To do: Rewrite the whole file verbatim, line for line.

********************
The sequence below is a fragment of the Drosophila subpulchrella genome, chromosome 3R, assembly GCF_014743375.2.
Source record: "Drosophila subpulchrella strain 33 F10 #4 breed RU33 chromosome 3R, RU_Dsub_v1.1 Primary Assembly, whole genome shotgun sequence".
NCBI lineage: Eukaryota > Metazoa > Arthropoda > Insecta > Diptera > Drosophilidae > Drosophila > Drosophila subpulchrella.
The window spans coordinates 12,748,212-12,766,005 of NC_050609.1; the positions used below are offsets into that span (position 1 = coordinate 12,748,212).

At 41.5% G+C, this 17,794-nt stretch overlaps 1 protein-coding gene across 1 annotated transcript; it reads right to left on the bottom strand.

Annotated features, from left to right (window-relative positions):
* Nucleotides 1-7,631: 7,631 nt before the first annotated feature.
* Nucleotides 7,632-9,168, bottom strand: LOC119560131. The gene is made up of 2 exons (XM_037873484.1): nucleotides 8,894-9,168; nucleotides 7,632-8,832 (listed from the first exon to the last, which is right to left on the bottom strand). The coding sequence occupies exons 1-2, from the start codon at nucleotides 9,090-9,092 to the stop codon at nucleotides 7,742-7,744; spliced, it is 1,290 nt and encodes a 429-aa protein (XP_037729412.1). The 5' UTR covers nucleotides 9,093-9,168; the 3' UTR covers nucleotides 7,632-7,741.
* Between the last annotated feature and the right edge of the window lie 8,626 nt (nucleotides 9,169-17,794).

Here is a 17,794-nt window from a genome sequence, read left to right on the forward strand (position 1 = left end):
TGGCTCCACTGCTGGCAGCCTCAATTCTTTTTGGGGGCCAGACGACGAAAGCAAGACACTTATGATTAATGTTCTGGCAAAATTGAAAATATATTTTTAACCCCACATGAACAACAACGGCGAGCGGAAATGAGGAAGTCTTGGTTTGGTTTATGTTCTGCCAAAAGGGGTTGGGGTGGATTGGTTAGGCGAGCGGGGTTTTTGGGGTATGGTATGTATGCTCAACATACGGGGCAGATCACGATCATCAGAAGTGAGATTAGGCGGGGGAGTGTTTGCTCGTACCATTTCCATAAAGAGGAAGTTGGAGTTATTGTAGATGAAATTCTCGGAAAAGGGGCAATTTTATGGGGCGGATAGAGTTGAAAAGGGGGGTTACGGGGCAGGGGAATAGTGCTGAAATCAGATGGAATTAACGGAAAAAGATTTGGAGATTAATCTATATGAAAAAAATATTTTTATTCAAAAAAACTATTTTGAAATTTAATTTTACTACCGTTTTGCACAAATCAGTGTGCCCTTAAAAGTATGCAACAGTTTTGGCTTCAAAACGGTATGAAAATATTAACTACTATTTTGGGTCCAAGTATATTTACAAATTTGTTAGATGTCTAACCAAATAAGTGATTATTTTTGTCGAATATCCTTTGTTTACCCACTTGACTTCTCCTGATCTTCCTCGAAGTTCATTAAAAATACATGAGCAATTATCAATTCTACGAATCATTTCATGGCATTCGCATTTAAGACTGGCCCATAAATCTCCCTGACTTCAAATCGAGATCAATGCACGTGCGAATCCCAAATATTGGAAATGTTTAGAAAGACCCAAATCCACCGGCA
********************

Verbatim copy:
The sequence below is a fragment of the Drosophila subpulchrella genome, chromosome 3R, assembly GCF_014743375.2.
Source record: "Drosophila subpulchrella strain 33 F10 #4 breed RU33 chromosome 3R, RU_Dsub_v1.1 Primary Assembly, whole genome shotgun sequence".
NCBI lineage: Eukaryota > Metazoa > Arthropoda > Insecta > Diptera > Drosophilidae > Drosophila > Drosophila subpulchrella.
The window spans coordinates 12,748,212-12,766,005 of NC_050609.1; the positions used below are offsets into that span (position 1 = coordinate 12,748,212).

At 41.5% G+C, this 17,794-nt stretch overlaps 1 protein-coding gene across 1 annotated transcript; it reads right to left on the bottom strand.

Annotated features, from left to right (window-relative positions):
* Nucleotides 1-7,631: 7,631 nt before the first annotated feature.
* Nucleotides 7,632-9,168, bottom strand: LOC119560131. The gene is made up of 2 exons (XM_037873484.1): nucleotides 8,894-9,168; nucleotides 7,632-8,832 (listed from the first exon to the last, which is right to left on the bottom strand). The coding sequence occupies exons 1-2, from the start codon at nucleotides 9,090-9,092 to the stop codon at nucleotides 7,742-7,744; spliced, it is 1,290 nt and encodes a 429-aa protein (XP_037729412.1). The 5' UTR covers nucleotides 9,093-9,168; the 3' UTR covers nucleotides 7,632-7,741.
* Between the last annotated feature and the right edge of the window lie 8,626 nt (nucleotides 9,169-17,794).

Here is a 17,794-nt window from a genome sequence, read left to right on the forward strand (position 1 = left end):
TGGCTCCACTGCTGGCAGCCTCAATTCTTTTTGGGGGCCAGACGACGAAAGCAAGACACTTATGATTAATGTTCTGGCAAAATTGAAAATATATTTTTAACCCCACATGAACAACAACGGCGAGCGGAAATGAGGAAGTCTTGGTTTGGTTTATGTTCTGCCAAAAGGGGTTGGGGTGGATTGGTTAGGCGAGCGGGGTTTTTGGGGTATGGTATGTATGCTCAACATACGGGGCAGATCACGATCATCAGAAGTGAGATTAGGCGGGGGAGTGTTTGCTCGTACCATTTCCATAAAGAGGAAGTTGGAGTTATTGTAGATGAAATTCTCGGAAAAGGGGCAATTTTATGGGGCGGATAGAGTTGAAAAGGGGGGTTACGGGGCAGGGGAATAGTGCTGAAATCAGATGGAATTAACGGAAAAAGATTTGGAGATTAATCTATATGAAAAAAATATTTTTATTCAAAAAAACTATTTTGAAATTTAATTTTACTACCGTTTTGCACAAATCAGTGTGCCCTTAAAAGTATGCAACAGTTTTGGCTTCAAAACGGTATGAAAATATTAACTACTATTTTGGGTCCAAGTATATTTACAAATTTGTTAGATGTCTAACCAAATAAGTGATTATTTTTGTCGAATATCCTTTGTTTACCCACTTGACTTCTCCTGATCTTCCTCGAAGTTCATTAAAAATACATGAGCAATTATCAATTCTACGAATCATTTCATGGCATTCGCATTTAAGACTGGCCCATAAATCTCCCTGACTTCAAATCGAGATCAATGCACGTGCGAATCCCAAATATTGGAAATGTTTAGAAAGACCCAAATCCACCGGCA